“Bells Are Ringing” : Ellen Lampert-Greaux’s 1999 article from Live Design magazine profiles the technical elements of Der Glöckner von Notre Dame.
Stephen Schwartz Comments on Disney’s The Hunchback of Notre Dame : A collection of questions posted on Stephen Schwartz’s online forum about The Hunchback of Notre Dame, with answers by Schwartz.
Notre Dame Cathedral
“The bells, the bells…! Why Notre Dame is ringing the changes” : A succinct history of the bells of Notre Dame from the Independent.
“Facts on the Notre Dame Cathedral in France” : A short history of the cathedral from construction to restoration from USA Today.
“Gravely Gorgeous: Gargoyles, Grotesques & the Nineteenth-Century Imagination” : Part of Cornell University’s architectural photograph collection, this site explores Gothic architecture, including Notre Dame’s gargoyles and chimera.
“New Bells Restore Old Harmony” : An article from Deutsche Welle detailing the replacement of Notre Dame’s bells for its 850th anniversary.
Notre-Dame de Paris : Notre Dame’s official website which includes historical information about the cathedral.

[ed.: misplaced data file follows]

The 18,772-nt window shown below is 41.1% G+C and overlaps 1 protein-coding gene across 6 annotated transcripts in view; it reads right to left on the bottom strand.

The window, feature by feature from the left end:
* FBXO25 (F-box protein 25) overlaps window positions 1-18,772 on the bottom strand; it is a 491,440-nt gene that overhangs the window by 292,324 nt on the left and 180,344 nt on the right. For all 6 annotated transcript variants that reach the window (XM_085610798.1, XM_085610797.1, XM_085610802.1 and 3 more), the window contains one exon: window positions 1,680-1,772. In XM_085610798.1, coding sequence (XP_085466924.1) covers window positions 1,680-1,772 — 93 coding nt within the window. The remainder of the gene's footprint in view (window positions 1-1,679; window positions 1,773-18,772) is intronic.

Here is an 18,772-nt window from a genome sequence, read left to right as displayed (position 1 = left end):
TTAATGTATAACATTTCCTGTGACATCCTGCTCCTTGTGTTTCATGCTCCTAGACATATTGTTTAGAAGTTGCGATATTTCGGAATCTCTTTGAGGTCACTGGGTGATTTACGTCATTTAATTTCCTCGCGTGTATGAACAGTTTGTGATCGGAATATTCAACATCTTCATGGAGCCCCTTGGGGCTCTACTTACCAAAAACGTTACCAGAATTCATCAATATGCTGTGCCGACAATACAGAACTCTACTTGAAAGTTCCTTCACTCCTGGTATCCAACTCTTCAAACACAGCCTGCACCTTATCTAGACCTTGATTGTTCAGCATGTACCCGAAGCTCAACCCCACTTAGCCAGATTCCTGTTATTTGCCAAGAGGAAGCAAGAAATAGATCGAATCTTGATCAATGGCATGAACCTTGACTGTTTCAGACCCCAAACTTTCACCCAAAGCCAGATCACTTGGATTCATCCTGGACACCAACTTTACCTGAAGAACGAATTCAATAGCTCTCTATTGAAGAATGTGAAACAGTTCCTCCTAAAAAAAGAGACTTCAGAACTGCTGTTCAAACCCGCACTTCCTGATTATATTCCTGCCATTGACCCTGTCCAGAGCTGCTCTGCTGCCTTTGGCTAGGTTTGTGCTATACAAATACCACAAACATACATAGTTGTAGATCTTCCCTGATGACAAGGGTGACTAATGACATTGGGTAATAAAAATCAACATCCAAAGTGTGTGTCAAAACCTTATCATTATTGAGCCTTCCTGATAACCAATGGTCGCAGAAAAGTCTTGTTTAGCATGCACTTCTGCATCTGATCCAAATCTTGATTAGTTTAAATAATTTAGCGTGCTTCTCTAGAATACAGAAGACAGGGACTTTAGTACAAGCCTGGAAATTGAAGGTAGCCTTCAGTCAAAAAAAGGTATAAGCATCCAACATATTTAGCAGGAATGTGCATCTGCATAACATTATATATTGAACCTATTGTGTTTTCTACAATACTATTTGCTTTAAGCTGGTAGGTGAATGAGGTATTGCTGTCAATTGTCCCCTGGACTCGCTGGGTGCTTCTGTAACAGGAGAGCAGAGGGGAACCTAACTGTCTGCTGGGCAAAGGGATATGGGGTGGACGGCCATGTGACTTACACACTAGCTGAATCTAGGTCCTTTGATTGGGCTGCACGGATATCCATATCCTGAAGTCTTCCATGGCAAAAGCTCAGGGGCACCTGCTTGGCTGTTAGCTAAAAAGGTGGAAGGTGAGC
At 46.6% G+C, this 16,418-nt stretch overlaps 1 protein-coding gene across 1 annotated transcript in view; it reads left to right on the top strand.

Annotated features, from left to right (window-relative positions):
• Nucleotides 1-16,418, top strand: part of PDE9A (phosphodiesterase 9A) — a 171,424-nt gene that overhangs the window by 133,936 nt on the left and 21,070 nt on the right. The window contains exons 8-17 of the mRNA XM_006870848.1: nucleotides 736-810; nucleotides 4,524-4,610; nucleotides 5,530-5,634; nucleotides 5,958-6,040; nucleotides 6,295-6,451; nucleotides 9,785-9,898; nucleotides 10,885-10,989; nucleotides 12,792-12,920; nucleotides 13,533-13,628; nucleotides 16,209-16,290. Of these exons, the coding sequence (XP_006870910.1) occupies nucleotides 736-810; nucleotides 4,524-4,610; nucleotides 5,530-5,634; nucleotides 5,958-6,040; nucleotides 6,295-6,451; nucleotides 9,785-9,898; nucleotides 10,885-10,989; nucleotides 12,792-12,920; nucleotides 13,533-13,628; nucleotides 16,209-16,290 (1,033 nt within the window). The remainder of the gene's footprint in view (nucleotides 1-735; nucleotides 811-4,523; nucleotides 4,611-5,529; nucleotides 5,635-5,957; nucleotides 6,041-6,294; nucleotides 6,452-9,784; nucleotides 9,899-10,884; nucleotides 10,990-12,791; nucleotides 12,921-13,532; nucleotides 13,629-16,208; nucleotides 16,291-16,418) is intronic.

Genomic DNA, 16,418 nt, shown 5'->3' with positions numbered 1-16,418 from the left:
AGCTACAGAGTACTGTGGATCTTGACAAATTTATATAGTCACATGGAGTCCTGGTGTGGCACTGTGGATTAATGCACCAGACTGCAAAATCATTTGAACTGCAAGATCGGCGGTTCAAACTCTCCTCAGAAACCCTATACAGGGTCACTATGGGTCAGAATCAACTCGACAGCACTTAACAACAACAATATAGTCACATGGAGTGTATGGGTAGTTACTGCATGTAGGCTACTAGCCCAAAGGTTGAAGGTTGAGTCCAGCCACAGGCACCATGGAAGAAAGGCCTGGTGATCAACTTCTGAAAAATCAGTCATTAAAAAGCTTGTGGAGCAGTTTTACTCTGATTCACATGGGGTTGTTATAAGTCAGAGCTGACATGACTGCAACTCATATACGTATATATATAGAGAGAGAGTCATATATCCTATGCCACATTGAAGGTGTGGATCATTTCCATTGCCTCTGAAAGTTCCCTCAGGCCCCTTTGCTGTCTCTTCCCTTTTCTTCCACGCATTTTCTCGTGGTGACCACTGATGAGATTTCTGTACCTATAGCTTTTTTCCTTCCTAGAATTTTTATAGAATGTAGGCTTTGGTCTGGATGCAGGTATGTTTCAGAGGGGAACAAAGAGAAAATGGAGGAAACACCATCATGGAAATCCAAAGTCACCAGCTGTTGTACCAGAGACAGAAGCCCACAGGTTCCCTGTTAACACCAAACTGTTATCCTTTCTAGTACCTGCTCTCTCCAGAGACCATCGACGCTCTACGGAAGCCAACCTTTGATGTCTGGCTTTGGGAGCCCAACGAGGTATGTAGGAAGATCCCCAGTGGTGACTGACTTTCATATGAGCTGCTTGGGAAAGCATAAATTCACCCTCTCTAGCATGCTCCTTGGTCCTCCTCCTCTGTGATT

The Victorian Web : An overview, with images, of the architectural work completed during the 1845-1864 restoration of the cathedral.
Paris in the Middle Ages
Paris: The Biography of a City: Colin Jones’s illuminating history, published by Penguin Books in 2006, offers a comprehensive and colorful look at the French capital, including its time during the Middle Ages.
Paris in the Middle Ages: Published by University of Pennsylvania Press in 2009, this book by Simone Roux and translated by Jo Ann McNamara chronicles the lives of Parisians as the city grew from a military stronghold in 1214 to a city recovering from the Black Death of the 1390s.
Women and Power in the Middle Ages: Published by University of Georgia Press in 2004, editor Mary C. Erler compiled a collection of essays that explore the power and activism of medieval women.